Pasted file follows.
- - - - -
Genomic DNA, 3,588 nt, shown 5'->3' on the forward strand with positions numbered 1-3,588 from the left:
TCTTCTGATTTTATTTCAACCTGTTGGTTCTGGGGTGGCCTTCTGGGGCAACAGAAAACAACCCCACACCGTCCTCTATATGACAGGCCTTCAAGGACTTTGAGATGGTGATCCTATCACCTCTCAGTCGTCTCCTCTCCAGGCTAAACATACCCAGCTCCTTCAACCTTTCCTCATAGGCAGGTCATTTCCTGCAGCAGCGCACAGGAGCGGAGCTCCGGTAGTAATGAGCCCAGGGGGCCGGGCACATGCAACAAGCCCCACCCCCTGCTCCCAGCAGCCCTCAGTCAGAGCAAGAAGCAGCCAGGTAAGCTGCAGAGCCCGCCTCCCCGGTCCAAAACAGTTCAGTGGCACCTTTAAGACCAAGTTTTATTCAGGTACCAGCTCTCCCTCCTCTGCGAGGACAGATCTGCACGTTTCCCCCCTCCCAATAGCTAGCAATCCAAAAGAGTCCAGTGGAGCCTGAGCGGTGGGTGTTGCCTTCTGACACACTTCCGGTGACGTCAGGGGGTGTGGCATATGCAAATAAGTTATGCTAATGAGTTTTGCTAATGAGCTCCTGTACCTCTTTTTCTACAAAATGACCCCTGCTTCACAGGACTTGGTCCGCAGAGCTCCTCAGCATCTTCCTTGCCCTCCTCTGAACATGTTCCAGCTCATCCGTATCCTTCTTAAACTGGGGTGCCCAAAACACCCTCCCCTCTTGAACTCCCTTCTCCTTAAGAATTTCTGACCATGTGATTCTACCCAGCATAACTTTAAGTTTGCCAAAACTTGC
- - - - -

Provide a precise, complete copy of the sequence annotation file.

Genomic DNA, 3,588 nt, shown 5'->3' on the forward strand with positions numbered 1-3,588 from the left:
TCTTCTGATTTTATTTCAACCTGTTGGTTCTGGGGTGGCCTTCTGGGGCAACAGAAAACAACCCCACACCGTCCTCTATATGACAGGCCTTCAAGGACTTTGAGATGGTGATCCTATCACCTCTCAGTCGTCTCCTCTCCAGGCTAAACATACCCAGCTCCTTCAACCTTTCCTCATAGGCAGGTCATTTCCTGCAGCAGCGCACAGGAGCGGAGCTCCGGTAGTAATGAGCCCAGGGGGCCGGGCACATGCAACAAGCCCCACCCCCTGCTCCCAGCAGCCCTCAGTCAGAGCAAGAAGCAGCCAGGTAAGCTGCAGAGCCCGCCTCCCCGGTCCAAAACAGTTCAGTGGCACCTTTAAGACCAAGTTTTATTCAGGTACCAGCTCTCCCTCCTCTGCGAGGACAGATCTGCACGTTTCCCCCCTCCCAATAGCTAGCAATCCAAAAGAGTCCAGTGGAGCCTGAGCGGTGGGTGTTGCCTTCTGACACACTTCCGGTGACGTCAGGGGGTGTGGCATATGCAAATAAGTTATGCTAATGAGTTTTGCTAATGAGCTCCTGTACCTCTTTTTCTACAAAATGACCCCTGCTTCACAGGACTTGGTCCGCAGAGCTCCTCAGCATCTTCCTTGCCCTCCTCTGAACATGTTCCAGCTCATCCGTATCCTTCTTAAACTGGGGTGCCCAAAACACCCTCCCCTCTTGAACTCCCTTCTCCTTAAGAATTTCTGACCATGTGATTCTACCCAGCATAACTTTAAGTTTGCCAAAACTTGC